The second input into the neuromatrix that he dealt with was his Sensory Input. Rather than just passively receiving the input of his senses and the interpretation of his brain that something was “wrong” he began to use his sensory cues to change and adapt his behavior and to explore movement. His senses became his partner in pain relief instead of their former more adversarial role.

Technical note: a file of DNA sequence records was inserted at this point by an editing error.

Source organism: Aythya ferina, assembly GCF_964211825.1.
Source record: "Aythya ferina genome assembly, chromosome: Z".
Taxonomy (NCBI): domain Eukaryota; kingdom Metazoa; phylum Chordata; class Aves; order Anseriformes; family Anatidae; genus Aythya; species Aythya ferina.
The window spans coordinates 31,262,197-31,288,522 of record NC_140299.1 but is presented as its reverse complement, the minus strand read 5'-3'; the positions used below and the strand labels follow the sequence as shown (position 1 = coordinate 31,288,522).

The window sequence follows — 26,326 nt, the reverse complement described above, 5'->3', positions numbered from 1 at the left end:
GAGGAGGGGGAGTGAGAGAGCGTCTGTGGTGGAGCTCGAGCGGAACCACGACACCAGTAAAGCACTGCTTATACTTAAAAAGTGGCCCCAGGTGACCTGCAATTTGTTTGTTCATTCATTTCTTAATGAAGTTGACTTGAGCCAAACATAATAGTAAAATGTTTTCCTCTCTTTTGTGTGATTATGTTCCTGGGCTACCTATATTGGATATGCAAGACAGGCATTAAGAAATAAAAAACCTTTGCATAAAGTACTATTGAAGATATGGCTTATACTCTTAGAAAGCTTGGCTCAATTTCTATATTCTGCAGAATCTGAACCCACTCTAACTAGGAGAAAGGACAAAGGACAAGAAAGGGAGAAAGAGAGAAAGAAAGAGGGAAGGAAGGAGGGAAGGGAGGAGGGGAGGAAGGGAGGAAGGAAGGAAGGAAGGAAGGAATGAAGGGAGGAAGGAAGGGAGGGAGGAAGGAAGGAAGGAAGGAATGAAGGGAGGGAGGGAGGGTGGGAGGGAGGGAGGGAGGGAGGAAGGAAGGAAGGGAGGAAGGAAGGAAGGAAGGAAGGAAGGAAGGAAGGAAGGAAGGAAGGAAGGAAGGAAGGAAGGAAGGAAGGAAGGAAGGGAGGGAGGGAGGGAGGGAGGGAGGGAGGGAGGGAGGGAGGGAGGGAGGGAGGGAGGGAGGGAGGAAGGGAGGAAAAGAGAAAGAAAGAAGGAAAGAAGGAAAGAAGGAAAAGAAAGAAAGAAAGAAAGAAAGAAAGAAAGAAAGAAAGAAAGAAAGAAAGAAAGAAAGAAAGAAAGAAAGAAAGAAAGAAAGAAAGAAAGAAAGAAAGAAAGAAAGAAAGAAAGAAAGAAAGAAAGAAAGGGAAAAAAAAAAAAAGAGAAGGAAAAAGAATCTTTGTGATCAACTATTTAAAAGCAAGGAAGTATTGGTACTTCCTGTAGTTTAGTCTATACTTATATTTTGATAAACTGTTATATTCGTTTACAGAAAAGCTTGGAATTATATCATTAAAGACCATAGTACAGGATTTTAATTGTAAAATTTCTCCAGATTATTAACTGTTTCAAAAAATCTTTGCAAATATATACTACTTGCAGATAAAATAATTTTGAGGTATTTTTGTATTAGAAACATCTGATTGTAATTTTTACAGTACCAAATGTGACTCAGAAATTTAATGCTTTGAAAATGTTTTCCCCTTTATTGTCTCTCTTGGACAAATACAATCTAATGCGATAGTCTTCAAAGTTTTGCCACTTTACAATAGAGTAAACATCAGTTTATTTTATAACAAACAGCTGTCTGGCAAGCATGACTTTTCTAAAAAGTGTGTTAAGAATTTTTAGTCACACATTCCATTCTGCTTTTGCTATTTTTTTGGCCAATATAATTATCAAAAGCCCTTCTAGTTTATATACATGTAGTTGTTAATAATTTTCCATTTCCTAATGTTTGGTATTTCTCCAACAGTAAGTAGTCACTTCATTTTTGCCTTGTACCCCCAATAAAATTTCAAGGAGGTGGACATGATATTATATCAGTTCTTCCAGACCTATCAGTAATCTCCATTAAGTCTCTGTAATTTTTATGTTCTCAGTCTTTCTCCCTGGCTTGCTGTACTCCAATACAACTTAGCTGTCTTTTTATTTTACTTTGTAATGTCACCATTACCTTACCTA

RESEARCH AND THERAPY, Fricton, J.R. and Awad, E.A., Editors, Volume 17, Raven Press, New York, Chapter 6, 1990, pp. 129 – 137.